When I meet Jones in mid-December, the peaks that ring Lake Tahoe are devoid of their typical white winter cover, but Jones, as adept in the backcountry as a mountain goat, knows of at least one last stash of snow. It might be crusty and windblown, tucked among trees and rocks, but Jones is determined to take me to it. It's just going to involve serious effort to get there.

The nearly snow-free landscape seems an apt foreshadowing of a future Jones is trying to help prevent: In 2007, after traveling to some of the coldest places on Earth and watching glaciers recede firsthand, Jones decided to become an activist. He founded Protect Our Winters, a group that mobilizes the winter-sports community against climate change. In the time since, POW has pushed resorts and manufacturers to get greener, provided education for children, and lobbied in Washington against coal-fired power-plant projects.

Jones' revelation was also a major impetus in his conversion to foot-powered backcountry snowboarding. After spending so much of his career flying by helicopter in order to ride more and more difficult lines, the process started to irritate his growing environmental activism – and give diminishing returns. "I felt like I had taken my snowboarding as close to the edge as I wanted to," he says. "I'd gone as steep as I could. I'd ridden over as big of cliffs as I wanted. I'd gone as fast as I wanted."

For our half-day trek into the backcountry, Jones outfits me with a prototype splitboard from his line, which has been sold out and back-ordered since the day it launched in 2009. It's early on a clear, crisp Friday when we meet up with Ryland Bell, a Jones team rider, at a trailhead behind Alpine Meadows resort. We put "skins" (adhesive strips that give skis grip for uphills) on the two halves of the board, assemble our collapsible poles, and stuff sundries into our packs. Then we trudge across a clearing in our snowboard boots, past an idle lift, and into the woods.

Two hours and 1,800 vertical feet later, I unbuckle my boots, scramble over some rocks, and collapse onto the craggy top of Grouse Ridge, a 7,000-foot-plus mountain with 360-degree views of Lake Tahoe – and beyond it, thousands of acres of backcountry rarely accessed by anyone. Jones points out a ridge with a band of cliffs that would be snow-covered in a more typical December and identifies it as terrain featured prominently in 'Deeper.' "I've looked at that view 1,000 times. But one day I just saw it and thought, 'Why aren't we riding that?' " The answer, unstated, is because the area is off-limits to snowmobiles and helicopters, and to reach it requires hiking or skinning another half-day and camping overnight. "That's 'Deeper' in a nutshell," he says.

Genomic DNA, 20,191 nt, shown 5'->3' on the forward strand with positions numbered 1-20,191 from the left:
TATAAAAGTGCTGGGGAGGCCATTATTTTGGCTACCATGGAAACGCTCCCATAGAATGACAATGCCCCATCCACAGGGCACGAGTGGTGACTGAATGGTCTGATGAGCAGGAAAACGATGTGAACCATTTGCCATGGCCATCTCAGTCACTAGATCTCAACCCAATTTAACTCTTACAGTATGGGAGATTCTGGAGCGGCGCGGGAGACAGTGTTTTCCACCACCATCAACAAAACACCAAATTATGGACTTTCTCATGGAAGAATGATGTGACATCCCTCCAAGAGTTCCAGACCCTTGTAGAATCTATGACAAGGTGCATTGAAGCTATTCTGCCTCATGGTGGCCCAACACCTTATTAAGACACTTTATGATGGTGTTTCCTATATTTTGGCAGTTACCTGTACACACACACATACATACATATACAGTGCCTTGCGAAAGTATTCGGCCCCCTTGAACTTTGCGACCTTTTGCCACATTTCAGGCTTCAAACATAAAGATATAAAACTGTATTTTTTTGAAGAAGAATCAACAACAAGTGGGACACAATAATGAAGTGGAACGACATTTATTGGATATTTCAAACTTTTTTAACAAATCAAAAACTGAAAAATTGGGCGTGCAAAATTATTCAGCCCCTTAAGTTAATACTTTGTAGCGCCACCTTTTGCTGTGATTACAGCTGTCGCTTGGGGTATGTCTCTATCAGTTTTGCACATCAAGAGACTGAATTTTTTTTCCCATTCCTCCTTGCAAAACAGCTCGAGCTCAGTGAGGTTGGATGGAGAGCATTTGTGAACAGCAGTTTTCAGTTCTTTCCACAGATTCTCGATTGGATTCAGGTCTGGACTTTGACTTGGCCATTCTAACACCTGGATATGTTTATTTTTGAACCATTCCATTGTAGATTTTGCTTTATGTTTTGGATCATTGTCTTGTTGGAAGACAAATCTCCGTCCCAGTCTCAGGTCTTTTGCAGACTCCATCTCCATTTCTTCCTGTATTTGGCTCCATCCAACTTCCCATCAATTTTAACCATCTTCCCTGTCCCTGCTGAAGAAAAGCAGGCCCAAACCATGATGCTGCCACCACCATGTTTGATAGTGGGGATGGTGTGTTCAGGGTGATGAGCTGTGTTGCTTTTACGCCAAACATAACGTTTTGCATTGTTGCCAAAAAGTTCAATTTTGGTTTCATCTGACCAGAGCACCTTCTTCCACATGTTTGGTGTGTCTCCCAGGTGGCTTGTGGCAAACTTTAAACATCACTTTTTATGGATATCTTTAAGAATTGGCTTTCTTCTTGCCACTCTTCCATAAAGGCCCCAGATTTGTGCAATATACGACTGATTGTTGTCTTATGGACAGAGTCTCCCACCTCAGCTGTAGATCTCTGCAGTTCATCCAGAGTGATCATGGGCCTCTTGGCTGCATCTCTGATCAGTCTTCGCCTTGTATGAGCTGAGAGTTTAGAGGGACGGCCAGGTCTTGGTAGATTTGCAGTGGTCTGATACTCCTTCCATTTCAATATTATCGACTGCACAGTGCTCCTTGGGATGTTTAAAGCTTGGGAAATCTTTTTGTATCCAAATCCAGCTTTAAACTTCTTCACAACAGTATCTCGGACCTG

Maybe the happiest by-product of giving himself over to human-powered ascents is that reaching high peaks under his own power is "a much fuller experience, to find this dream line and figure out how to do it on foot – the high from that is way higher," he says, than the one he was getting on heli-trips, in which he'd knock off four or five major descents before lunch. "At the end of the day, that's what it's about – what gets your rocks off the most." It has also changed the way Jones boards at home. "Even in Tahoe," he says, "it seems like 80 percent of the time, I'm riding something I've never ridden before."

Jones hopes that more young snowboarders will follow his lead. "There's a customer who's not being served, and there are a lot of 25-, 30-, 35-year-old snowboarders who have been banished from the sport because they're not 15 and trying to learn a new trick." The industry, he thinks, is doing itself no favors focusing on youth. "Snowboarding has put so much energy into trying to emulate skateboarding. The problem with that is you get this attitude where, if you're not in the park trying to learn a new trick, it's time to move on. And a lot of people do."

Rider Danny Davis has made his career in the halfpipe but sees the power in Jones's message. Jeremy, he says, "brings snowboarding for life to the table. I won't be flipping in a halfpipe forever, but he will be riding new lines until he dies." It strikes me that Jeremy's goal with Jones Snowboards, and with the trickle-down effect of his movies, is to help snowboarding accept its middle age – no offense to the guys in the pipe.

Which isn't to say he doesn't still love flying downhill. Up on Grouse, he points to the two slabs of my board to indicate that I should begin assembling it, then peels the skins off his. He walks to an opening in the rocks where the icy snow has softened, offering up a mini-bowl that leads into some trees. He sits down to clip in. "I want you to take it real mellow," he says, "like second gear. Just enjoy the ride." With that, he drops straight into the narrow chute, cuts a hard left, and disappears into a huge, arcing turn that sprays wet snow into the bright, blue afternoon.